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French and Indian War

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Robby Soeder

on 30 September 2014

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Transcript of French and Indian War

French and Indian War
Opening Engagement
Dispute between France and England over land and trading rights
both wanted the Ohio Valley
had claims to the same land
The Protestant British saw the Roman Catholic French as a threat.

Geography of War
Last Battle

Treaty and Provisions
Short and Long Term Effects
Turning Points
also called the Seven Years War

Leader of France



Bows and Arrows:

British General James Wolfe
defeats French at Quebec in 1759
William Pitt's committing to the war in 1758, sending 23,000 troops.
Virginia militiamen killed 10 soldiers from Fort Duquesne.
One militia soldier killed.
21 prisoners taken.
Seven Seas
West Indies
and Africa
: make relations with the local Indians,
build strong defenses, and bolster colonial morale.
: build strong defenses and get the local Indians on their side.

relations with Indians
was key
The end of the war is marked by the English conquest of Quebec through James Wolfe's campaign.
This led to the surrender of Montreal which ended French control in North America.
James Wolfe
virtually worldwide
Treaty of Paris (1763):
Britain gained the French land in North America
French kept Caribbean sugar islands

Leaders For Britain
Short term:
About 5000 casualties

Long Term:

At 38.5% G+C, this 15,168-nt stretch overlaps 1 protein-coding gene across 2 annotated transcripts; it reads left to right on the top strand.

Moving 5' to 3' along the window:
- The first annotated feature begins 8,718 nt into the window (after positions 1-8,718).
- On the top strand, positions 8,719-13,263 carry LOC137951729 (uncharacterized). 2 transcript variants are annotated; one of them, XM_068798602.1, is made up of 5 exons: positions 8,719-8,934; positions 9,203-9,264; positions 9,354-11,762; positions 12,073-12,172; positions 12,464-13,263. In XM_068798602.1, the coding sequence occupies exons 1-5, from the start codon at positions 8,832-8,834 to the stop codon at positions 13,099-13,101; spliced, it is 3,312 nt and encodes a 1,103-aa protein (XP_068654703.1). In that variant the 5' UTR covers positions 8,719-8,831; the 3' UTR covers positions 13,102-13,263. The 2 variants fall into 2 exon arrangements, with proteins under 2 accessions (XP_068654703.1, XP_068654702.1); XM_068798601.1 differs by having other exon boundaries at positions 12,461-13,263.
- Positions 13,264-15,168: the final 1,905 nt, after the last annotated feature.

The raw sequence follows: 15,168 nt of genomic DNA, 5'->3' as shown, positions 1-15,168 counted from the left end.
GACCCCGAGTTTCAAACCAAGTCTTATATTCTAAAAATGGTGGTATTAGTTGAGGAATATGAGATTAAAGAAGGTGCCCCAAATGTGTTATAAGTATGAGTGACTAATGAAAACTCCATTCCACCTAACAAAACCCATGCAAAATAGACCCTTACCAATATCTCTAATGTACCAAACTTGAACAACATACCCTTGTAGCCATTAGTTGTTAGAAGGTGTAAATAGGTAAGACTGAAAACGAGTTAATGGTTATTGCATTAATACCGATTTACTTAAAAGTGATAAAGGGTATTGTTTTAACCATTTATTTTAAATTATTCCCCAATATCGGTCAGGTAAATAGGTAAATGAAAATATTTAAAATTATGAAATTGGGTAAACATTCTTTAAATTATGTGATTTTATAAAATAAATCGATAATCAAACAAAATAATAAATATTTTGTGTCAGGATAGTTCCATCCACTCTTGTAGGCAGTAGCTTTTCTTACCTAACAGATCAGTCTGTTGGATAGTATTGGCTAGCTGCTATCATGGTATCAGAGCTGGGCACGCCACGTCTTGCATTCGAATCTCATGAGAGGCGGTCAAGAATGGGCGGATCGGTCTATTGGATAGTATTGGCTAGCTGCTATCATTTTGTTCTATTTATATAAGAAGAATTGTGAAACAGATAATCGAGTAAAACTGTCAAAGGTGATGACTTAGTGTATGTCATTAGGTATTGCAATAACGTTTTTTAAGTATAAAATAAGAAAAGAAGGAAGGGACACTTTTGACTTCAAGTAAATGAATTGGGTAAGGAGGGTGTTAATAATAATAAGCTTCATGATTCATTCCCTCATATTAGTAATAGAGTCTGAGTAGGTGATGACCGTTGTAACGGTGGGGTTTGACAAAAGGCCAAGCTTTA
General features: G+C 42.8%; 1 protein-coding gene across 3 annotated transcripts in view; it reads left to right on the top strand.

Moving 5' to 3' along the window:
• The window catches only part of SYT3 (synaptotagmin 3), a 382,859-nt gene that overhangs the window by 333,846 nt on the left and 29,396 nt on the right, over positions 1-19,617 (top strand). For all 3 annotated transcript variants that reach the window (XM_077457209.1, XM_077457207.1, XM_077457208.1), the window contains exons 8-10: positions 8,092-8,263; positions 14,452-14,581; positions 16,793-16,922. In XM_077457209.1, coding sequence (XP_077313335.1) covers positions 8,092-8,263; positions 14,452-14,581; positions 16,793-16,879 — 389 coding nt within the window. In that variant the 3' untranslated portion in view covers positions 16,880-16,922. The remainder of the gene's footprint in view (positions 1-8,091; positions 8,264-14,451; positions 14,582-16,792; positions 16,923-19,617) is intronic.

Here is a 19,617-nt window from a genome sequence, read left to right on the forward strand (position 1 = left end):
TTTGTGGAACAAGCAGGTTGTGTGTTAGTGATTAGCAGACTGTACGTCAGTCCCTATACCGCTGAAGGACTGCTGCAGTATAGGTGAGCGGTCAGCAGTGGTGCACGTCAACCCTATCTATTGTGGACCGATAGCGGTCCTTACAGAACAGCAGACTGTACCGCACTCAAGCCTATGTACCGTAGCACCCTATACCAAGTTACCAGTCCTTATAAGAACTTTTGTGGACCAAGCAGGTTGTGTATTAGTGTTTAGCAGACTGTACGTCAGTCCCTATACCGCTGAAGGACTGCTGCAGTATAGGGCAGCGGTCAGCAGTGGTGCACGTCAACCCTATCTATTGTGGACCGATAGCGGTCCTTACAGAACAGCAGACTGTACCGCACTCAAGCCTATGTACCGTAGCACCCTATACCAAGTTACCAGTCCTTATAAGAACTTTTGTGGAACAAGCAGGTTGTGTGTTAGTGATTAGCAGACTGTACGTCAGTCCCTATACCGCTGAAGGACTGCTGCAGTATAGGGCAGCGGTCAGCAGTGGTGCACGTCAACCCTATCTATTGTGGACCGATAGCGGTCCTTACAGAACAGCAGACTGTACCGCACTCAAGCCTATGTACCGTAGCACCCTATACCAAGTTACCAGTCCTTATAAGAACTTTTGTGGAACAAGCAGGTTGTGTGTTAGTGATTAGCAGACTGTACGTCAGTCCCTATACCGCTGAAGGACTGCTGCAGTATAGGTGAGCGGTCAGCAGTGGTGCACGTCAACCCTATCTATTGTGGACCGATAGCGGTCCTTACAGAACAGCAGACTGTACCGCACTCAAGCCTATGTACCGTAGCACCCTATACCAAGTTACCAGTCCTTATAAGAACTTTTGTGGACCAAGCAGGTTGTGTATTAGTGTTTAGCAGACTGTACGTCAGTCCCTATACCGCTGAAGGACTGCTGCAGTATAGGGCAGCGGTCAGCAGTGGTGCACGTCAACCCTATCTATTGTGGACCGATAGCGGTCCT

Expansion of British territorial claims in the New World
Britain's debt enlarged
End of Salutary Neglect
Colonial unity and confidence

Leaders For Britain
William Pitt
Devoted to victory over France
realized importance of colonies
ended salutary neglect
James Wolfe
major general who won battle of Quebec
Louis-Joseph de Montcalm
In 1756, became commander-in-chief of French forces in North America
Died in Battle Of Quebec
Battles of Significance
Battle of Quebec:
Signified a major turning point in Britain's favor
French surrender of Montreal:
Marked the end of French rule in North America

Key Military Personnel
Fun 'Lil Category
Pierre Francois de Rigaud, Marquis de Vaudreuil-Cavagnal-governor general of new france, tactics led to early success against British

Marquis de Montalm-Commander of French forces in North America.

William Pitt-Secretary of State and later Prime Minister, Policies led to success against French

George Washington-Commander of Virginia Regiment

James Wolfe-Led attack against Quebec

At the Battle of the Wilderness 1755, George Washington emerged uninjured but his coat was pierced by four bullets and two horses were shot from beneath him.
George Washington was 22 and had no military experience but was given a regiment to lead into the Ohio Valley to force out the French.
Full transcript